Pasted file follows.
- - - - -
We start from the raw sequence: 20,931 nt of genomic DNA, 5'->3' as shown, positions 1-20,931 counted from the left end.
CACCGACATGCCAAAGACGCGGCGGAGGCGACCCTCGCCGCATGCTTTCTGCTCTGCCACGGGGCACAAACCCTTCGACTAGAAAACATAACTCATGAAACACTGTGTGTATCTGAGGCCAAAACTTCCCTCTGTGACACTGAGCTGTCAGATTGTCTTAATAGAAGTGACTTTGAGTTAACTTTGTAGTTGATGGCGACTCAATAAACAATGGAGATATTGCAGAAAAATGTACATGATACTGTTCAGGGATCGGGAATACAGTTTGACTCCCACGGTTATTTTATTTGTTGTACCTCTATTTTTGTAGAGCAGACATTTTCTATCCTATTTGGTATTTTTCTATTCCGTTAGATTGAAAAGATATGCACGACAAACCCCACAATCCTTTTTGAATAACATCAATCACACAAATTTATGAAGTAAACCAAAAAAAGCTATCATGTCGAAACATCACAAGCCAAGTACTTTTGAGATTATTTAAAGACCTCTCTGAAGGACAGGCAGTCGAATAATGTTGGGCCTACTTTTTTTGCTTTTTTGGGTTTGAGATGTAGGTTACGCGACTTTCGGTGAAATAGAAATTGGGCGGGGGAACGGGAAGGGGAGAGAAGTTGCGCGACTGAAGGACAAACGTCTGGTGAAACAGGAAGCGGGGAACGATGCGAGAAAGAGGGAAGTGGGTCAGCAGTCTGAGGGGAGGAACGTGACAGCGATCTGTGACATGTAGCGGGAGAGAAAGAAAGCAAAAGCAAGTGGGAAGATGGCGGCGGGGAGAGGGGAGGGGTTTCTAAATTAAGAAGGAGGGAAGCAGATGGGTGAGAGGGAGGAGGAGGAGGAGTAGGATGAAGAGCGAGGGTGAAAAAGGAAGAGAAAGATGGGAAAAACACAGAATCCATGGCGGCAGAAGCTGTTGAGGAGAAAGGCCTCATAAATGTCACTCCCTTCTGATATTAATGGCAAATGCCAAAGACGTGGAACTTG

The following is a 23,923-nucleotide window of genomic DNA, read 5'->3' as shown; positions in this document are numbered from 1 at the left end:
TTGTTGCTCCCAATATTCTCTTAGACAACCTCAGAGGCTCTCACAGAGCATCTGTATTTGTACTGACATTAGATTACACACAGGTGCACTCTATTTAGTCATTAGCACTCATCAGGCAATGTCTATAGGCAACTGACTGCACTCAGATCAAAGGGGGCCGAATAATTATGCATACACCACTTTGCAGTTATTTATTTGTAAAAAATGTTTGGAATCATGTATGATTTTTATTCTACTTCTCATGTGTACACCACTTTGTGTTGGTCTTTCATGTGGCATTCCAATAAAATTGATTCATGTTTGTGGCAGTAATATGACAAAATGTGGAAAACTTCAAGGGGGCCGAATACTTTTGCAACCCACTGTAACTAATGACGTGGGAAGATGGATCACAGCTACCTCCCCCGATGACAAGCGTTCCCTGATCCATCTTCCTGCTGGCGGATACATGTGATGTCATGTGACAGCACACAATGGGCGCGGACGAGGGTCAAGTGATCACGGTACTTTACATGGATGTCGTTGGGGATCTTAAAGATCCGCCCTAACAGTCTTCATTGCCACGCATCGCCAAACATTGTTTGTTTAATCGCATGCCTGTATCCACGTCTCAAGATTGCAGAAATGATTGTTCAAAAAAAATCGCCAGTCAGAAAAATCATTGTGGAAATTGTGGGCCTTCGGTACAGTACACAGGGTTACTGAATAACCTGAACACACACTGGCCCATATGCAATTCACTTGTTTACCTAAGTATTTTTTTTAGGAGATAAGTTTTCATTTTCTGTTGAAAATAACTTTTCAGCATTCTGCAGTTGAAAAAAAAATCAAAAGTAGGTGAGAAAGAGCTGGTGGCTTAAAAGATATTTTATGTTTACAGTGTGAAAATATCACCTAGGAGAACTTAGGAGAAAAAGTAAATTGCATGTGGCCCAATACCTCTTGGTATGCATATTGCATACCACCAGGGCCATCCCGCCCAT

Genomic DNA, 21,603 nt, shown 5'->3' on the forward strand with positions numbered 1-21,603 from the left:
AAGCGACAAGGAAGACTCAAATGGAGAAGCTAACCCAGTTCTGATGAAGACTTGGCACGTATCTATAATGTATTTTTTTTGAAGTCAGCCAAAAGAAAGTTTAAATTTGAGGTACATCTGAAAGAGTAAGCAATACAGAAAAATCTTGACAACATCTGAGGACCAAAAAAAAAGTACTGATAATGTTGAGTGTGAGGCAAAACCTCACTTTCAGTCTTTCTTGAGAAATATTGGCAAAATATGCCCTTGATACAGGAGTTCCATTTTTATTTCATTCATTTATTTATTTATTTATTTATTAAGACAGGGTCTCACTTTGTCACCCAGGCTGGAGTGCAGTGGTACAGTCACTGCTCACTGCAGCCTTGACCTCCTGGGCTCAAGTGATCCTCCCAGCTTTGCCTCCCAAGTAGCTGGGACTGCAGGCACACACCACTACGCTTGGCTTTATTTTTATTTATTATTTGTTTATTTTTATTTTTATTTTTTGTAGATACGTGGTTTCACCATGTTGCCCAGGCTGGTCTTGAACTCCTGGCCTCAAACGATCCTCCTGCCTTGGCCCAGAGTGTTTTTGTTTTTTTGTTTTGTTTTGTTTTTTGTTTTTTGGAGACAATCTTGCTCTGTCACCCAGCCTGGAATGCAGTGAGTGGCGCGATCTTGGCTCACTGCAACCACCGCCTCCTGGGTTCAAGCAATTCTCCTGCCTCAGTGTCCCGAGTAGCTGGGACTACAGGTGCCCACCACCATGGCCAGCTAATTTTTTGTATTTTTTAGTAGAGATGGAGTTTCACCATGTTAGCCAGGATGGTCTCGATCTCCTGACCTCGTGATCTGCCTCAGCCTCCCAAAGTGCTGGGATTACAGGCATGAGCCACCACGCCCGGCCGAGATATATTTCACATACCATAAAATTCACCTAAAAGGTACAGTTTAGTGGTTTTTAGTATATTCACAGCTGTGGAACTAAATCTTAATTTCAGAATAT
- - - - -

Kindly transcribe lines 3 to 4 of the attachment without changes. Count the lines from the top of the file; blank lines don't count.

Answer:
The following is a 23,923-nucleotide window of genomic DNA, read 5'->3' as shown; positions in this document are numbered from 1 at the left end:
TTGTTGCTCCCAATATTCTCTTAGACAACCTCAGAGGCTCTCACAGAGCATCTGTATTTGTACTGACATTAGATTACACACAGGTGCACTCTATTTAGTCATTAGCACTCATCAGGCAATGTCTATAGGCAACTGACTGCACTCAGATCAAAGGGGGCCGAATAATTATGCATACACCACTTTGCAGTTATTTATTTGTAAAAAATGTTTGGAATCATGTATGATTTTTATTCTACTTCTCATGTGTACACCACTTTGTGTTGGTCTTTCATGTGGCATTCCAATAAAATTGATTCATGTTTGTGGCAGTAATATGACAAAATGTGGAAAACTTCAAGGGGGCCGAATACTTTTGCAACCCACTGTAACTAATGACGTGGGAAGATGGATCACAGCTACCTCCCCCGATGACAAGCGTTCCCTGATCCATCTTCCTGCTGGCGGATACATGTGATGTCATGTGACAGCACACAATGGGCGCGGACGAGGGTCAAGTGATCACGGTACTTTACATGGATGTCGTTGGGGATCTTAAAGATCCGCCCTAACAGTCTTCATTGCCACGCATCGCCAAACATTGTTTGTTTAATCGCATGCCTGTATCCACGTCTCAAGATTGCAGAAATGATTGTTCAAAAAAAATCGCCAGTCAGAAAAATCATTGTGGAAATTGTGGGCCTTCGGTACAGTACACAGGGTTACTGAATAACCTGAACACACACTGGCCCATATGCAATTCACTTGTTTACCTAAGTATTTTTTTTAGGAGATAAGTTTTCATTTTCTGTTGAAAATAACTTTTCAGCATTCTGCAGTTGAAAAAAAAATCAAAAGTAGGTGAGAAAGAGCTGGTGGCTTAAAAGATATTTTATGTTTACAGTGTGAAAATATCACCTAGGAGAACTTAGGAGAAAAAGTAAATTGCATGTGGCCCAATACCTCTTGGTATGCATATTGCATACCACCAGGGCCATCCCGCCCAT